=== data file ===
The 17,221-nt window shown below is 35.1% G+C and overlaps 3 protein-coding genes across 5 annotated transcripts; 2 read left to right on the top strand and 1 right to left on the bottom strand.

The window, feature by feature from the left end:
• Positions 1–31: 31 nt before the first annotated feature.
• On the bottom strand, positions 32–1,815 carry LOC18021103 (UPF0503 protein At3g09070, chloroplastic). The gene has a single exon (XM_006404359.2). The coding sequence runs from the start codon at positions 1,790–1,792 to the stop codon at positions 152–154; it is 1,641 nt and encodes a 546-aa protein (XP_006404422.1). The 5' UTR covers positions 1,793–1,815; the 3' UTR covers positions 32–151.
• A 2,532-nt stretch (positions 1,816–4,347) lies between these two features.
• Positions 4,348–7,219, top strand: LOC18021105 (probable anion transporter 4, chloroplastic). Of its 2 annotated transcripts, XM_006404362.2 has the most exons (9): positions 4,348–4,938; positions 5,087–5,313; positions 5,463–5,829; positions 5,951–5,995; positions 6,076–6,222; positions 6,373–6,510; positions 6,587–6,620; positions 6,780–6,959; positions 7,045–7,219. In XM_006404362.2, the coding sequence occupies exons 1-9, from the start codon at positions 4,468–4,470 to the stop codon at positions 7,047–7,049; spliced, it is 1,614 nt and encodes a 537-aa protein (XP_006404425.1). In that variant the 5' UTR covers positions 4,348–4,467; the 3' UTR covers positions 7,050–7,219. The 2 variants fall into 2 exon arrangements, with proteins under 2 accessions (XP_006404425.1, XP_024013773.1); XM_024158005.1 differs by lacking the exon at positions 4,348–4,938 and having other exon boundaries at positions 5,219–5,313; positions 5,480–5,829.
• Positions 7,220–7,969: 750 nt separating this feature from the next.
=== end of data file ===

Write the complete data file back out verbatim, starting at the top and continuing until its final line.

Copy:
The 17,221-nt window shown below is 35.1% G+C and overlaps 3 protein-coding genes across 5 annotated transcripts; 2 read left to right on the top strand and 1 right to left on the bottom strand.

The window, feature by feature from the left end:
• Positions 1–31: 31 nt before the first annotated feature.
• On the bottom strand, positions 32–1,815 carry LOC18021103 (UPF0503 protein At3g09070, chloroplastic). The gene has a single exon (XM_006404359.2). The coding sequence runs from the start codon at positions 1,790–1,792 to the stop codon at positions 152–154; it is 1,641 nt and encodes a 546-aa protein (XP_006404422.1). The 5' UTR covers positions 1,793–1,815; the 3' UTR covers positions 32–151.
• A 2,532-nt stretch (positions 1,816–4,347) lies between these two features.
• Positions 4,348–7,219, top strand: LOC18021105 (probable anion transporter 4, chloroplastic). Of its 2 annotated transcripts, XM_006404362.2 has the most exons (9): positions 4,348–4,938; positions 5,087–5,313; positions 5,463–5,829; positions 5,951–5,995; positions 6,076–6,222; positions 6,373–6,510; positions 6,587–6,620; positions 6,780–6,959; positions 7,045–7,219. In XM_006404362.2, the coding sequence occupies exons 1-9, from the start codon at positions 4,468–4,470 to the stop codon at positions 7,047–7,049; spliced, it is 1,614 nt and encodes a 537-aa protein (XP_006404425.1). In that variant the 5' UTR covers positions 4,348–4,467; the 3' UTR covers positions 7,050–7,219. The 2 variants fall into 2 exon arrangements, with proteins under 2 accessions (XP_006404425.1, XP_024013773.1); XM_024158005.1 differs by lacking the exon at positions 4,348–4,938 and having other exon boundaries at positions 5,219–5,313; positions 5,480–5,829.
• Positions 7,220–7,969: 750 nt separating this feature from the next.